Posted October 11, 2013 in All
The Conservation Breeding Specialist Group (CBSG) is a global volunteer network of over 300 conservation professionals, coordinated by 5 headquarter staff and assisted by 10 regional and national networks on 6 continents. CBSG began in 1979 and has assisted in the development of conservation plans involving over 240 species, through more than 500 workshops held in 67 countries. CBSG collaborates with many zoos and aquaria, universities, non-governmental organisations and corporations; working together to ensure the long-term sustainability of endangered species and ecosystems around the world.
Every year, Action for the Wild receives an annual report from CBSG from the year before. Below is a review of CBSG’s successful work in 2012.
One of CBSG’s success stories for 2012 was promoting wattled crane conservation in South Africa. This crane species is listed as vulnerable, but in South Africa it is nationally considered as critically endangered. This long-lived and slow breeding species is threatened by habitat loss, poisoning and powerline collisions. In 2000, a Wattled Crane Recovery Programme (WCRP), was set up and this has steadily built up an ex situ population of cranes. This has been done by harvesting, incubating and rearing ‘doomed’ second eggs. There is now a captive flock of 44 birds, and plans are in place to release these back into the wild during 2014/15.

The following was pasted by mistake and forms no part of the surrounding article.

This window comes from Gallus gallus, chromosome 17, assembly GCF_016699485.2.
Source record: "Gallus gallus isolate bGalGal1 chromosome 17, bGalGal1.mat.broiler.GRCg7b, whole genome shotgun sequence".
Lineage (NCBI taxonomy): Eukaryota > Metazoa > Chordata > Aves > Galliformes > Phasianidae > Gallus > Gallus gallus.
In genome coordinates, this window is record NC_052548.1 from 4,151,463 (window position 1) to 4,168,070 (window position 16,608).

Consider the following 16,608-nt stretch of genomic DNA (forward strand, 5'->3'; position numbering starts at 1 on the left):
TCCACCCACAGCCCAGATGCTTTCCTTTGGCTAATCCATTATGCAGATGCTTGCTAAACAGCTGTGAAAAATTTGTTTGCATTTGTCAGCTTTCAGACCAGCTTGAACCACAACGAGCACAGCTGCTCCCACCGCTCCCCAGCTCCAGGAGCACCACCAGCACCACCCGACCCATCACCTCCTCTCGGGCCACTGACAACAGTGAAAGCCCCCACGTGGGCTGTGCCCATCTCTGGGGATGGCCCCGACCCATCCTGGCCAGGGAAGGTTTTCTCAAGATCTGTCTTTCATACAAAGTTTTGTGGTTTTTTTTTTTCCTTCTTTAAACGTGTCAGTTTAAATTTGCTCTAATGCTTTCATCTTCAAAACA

CBSG have also seen success in modelling interactions between threatened and invasive species in Puerto Rico. Yellow-shouldered blackbirds are threatened by the invasive shiny cowbird, along with other invasive species, such as rats, mongoose, domestic cats and possibly green iguanas, boas and rhesus monkeys. Shiny cowbirds are just like cuckoos; laying their eggs in the nests of other species, therefore ‘tricking’ the surrogate parents to raise the cowbird chicks at the expensive of their own reproductive success. The plan is to now monitor the blackbirds during the breeding season. So far, 200 artificial nest structures have been placed in the blackbird’s mangrove habitat; these will be monitored and any cowbird eggs will be removed.
Eastern barred bandicoots were once widespread in western Victoria, but are now extinct on mainland Australia. This is principally due to habitat loss and predation by introduced red foxes. An ex situ breeding programme, coordinated by Zoos Victoria, provides a source of animals for reintroduction. Currently only 2 of the 8 release sites still contain bandicoots. Inappropriate site management resulting in the failure to exclude foxes has led to these failed attempts. Research is now being gathered on carrying capacities at current and potential release sites, to explore other strategies to conserve this species.
Other success stories include; confronting the new threat to western pond turtles; collaborating for conservation in Djibouti; identifying actions for river turtle conservation; addressing climate change head on and measuring the impact of human behaviour on conservation efforts.